Curbside Musings: c. 1992 Chrysler New Yorker Fifth Avenue – Gingerbread

1992 or '93 Chrysler New Yorker Fifth Avenue. Edgewater Glen, Chicago, Illinois. Friday, July 12, 2019.

My grandparents had owned a Fifth Avenue in the mid-’80s.  It had seemed like a significant upgrade from their navy-colored 1980 LeBaron sedan, but even as a kid, I could tell that the Fifth Avenue was based on the same architecture as the older car.  This was especially apparent when three generations of my family would load into it to go somewhere.  I would be perched in the middle of the front bench seat between my grandpa (who was always behind the wheel) and my dad, his son-in-law, who would ride shotgun.  Everyone else would be in the back, with my younger brother riding on my mom’s lap.  I liked the front vantage point, even despite sitting over the transmission hump, as it gave me a bird’s eye view of the road and where we were going.  This would beat the pants off of sitting in the middle in the back, which, while comfortably upholstered in cranberry-colored crushed velour, felt like a cave with no view.

From sitting behind a familiar dashboard, it was unmistakable that my grandparents’ Fifth Avenue was a newer, nicer version of the same car they had traded for it.  It was a plush ride that seemed to have knickknacks and gadgets everywhere, including the digital clock… ahem, the Chrysler Chronometer (with its fitting nautical connotations), cruise control, a stereo equalizer, and even an aftermarket CB that Grandpa had installed.  They would use this communication device when they would travel as snowbirds between their farm in northwest Ohio and their vacation home in Florida.  Grandma would tell me how it would take a toothbrush to really get the wire wheel covers clean.  The vinyl roof cap needed to be specially cleaned and treated.  They took pride in and great care of that car, as with all of their vehicles over the years that I can remember.  That Fifth Avenue seemed to me to be a “kitchen sink” kind of car, both inside and out.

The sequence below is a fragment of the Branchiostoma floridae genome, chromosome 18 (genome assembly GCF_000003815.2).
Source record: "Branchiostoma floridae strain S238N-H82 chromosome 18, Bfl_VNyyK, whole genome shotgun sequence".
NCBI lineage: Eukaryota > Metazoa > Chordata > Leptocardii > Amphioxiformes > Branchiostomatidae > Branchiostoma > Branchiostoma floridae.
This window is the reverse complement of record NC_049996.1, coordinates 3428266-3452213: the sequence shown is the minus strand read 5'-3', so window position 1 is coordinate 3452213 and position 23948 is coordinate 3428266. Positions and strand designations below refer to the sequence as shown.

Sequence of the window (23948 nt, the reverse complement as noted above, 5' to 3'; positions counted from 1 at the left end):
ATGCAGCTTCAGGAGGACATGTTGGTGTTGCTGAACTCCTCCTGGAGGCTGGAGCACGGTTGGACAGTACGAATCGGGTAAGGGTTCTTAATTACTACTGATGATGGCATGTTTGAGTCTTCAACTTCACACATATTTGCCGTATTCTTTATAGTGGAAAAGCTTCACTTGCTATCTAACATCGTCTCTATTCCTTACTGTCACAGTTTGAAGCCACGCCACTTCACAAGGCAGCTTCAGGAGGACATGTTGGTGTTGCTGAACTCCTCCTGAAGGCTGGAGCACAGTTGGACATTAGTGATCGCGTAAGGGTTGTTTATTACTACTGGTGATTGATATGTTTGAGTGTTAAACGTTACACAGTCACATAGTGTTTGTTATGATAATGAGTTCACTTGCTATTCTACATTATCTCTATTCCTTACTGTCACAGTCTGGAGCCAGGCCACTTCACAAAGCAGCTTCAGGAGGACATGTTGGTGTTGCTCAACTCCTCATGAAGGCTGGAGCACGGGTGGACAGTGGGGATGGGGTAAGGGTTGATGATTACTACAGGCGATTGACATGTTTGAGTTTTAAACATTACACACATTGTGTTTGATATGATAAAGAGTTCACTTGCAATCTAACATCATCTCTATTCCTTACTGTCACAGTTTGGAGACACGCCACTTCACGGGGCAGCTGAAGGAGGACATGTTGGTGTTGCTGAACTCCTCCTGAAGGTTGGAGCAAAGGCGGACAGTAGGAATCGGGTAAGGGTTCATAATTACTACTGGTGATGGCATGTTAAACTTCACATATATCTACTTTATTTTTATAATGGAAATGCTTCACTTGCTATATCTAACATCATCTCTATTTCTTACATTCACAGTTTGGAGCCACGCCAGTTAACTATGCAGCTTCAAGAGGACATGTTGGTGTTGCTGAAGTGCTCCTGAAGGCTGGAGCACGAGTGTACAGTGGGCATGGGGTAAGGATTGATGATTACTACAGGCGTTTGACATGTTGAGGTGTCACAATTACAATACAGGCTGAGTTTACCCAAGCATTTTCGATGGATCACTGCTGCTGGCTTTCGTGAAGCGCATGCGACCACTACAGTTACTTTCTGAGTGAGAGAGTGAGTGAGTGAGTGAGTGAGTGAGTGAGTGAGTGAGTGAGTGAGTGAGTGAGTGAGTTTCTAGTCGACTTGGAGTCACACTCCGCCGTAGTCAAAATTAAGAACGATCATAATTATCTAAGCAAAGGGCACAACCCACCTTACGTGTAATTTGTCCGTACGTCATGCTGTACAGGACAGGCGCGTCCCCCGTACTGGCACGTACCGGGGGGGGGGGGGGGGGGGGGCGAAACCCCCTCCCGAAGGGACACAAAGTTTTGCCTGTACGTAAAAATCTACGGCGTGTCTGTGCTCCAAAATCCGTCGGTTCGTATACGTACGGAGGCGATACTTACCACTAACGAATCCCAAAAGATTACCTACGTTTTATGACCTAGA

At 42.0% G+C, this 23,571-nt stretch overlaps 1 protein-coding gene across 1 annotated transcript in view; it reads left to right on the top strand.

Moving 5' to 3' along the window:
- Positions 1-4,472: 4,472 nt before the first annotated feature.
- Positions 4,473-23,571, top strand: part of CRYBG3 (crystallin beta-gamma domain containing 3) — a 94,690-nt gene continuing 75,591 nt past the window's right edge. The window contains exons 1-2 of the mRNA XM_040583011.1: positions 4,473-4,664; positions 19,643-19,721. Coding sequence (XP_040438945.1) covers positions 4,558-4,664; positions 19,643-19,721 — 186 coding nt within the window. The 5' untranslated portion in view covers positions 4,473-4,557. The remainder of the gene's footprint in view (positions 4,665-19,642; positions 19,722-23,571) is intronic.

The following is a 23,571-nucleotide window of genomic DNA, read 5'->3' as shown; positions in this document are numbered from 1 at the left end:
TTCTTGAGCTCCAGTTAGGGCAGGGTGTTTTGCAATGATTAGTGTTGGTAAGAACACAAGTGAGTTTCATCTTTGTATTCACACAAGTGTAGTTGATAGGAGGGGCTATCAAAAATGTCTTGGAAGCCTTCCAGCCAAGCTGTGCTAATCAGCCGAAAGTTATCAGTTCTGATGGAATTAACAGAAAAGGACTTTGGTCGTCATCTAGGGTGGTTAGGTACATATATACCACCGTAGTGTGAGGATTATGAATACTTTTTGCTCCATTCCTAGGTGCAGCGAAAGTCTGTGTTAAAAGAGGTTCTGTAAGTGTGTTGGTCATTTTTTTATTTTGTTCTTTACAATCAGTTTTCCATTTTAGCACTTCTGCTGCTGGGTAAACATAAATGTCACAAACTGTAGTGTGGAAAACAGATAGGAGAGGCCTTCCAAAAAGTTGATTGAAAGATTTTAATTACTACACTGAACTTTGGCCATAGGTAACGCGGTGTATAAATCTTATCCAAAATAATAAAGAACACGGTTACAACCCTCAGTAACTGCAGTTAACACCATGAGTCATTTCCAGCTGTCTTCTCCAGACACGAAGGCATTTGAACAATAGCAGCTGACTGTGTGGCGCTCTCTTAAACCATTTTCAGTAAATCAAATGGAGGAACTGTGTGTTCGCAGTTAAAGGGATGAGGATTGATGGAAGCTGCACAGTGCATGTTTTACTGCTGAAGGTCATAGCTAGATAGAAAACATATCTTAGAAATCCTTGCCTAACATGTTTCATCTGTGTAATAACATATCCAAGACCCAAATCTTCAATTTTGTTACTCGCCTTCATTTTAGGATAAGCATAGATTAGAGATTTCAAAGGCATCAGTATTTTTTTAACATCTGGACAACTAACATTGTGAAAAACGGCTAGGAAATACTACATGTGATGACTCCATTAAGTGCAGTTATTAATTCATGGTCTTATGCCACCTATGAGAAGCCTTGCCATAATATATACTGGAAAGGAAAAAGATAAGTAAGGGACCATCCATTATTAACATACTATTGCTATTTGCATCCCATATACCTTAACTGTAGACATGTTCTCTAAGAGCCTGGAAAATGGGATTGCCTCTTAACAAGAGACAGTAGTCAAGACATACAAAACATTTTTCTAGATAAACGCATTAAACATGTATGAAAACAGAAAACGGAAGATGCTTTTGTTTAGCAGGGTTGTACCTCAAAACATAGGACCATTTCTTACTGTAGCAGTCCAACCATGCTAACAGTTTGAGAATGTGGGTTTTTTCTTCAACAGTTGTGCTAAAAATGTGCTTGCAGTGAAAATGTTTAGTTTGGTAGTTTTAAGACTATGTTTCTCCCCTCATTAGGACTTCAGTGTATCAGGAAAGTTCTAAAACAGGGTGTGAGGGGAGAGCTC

1992 Chrysler Imperial and New Yorker Fifth Avenue brochure pages, as sourced from the internet.

I spotted our featured car while on one of my evening neighborhood walks almost five years ago, and had thought initially that I had found an elusive, final-iteration Imperial.  This was a rookie mistake, as the horizontal taillamps would have been the first, easy, external indicator of that.  Once I had correctly identified it as a Y-Body New Yorker Fifth Avenue, I had several thoughts.  The first was how different its overall proportions seemed in comparison to my grandparents’ old Fifth Avenue, appearing taller and skinnier, like Stan Laurel to Oliver Hardy.

The second was how apt it seemed that it was parked in front of this giant, purple house.  I love this house, and I respect the bold decision-making that went into the choice of its shade of lilac paint.  This residence is like something out of a grape bubble gum-flavored fantasy, with seemingly every possible external embellishment on it.  Originally built in 1904, it’s got a big porch, that decorative, oval window of beveled glass, a bold paint scheme with contrasting, white trim, and a big yard – the latter of which is a true luxury in this area.  Imagine casually strolling past a house that’s significantly over a century old and in condition this fantastic.